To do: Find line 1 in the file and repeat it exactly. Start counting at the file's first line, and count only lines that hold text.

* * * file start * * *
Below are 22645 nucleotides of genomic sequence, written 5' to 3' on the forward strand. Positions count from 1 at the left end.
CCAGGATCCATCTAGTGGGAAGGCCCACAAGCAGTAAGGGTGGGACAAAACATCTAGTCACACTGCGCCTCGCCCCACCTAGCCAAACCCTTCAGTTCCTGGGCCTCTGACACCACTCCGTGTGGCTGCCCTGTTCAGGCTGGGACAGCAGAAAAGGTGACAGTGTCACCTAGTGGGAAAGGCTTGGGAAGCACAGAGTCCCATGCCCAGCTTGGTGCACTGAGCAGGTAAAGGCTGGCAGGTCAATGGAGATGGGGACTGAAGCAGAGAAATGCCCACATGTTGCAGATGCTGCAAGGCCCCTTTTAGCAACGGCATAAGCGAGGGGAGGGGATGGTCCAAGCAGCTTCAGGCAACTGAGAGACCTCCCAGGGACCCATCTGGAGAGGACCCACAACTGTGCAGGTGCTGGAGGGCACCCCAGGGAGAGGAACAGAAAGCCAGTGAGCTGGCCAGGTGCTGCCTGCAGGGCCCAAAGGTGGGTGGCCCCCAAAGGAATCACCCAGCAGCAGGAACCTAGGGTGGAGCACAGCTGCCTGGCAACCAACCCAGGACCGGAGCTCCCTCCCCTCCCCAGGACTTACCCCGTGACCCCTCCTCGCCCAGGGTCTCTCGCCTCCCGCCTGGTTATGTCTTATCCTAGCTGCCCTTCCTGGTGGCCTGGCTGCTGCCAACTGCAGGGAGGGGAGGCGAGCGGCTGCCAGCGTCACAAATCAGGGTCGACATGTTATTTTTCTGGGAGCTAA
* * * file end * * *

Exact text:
Below are 22645 nucleotides of genomic sequence, written 5' to 3' on the forward strand. Positions count from 1 at the left end.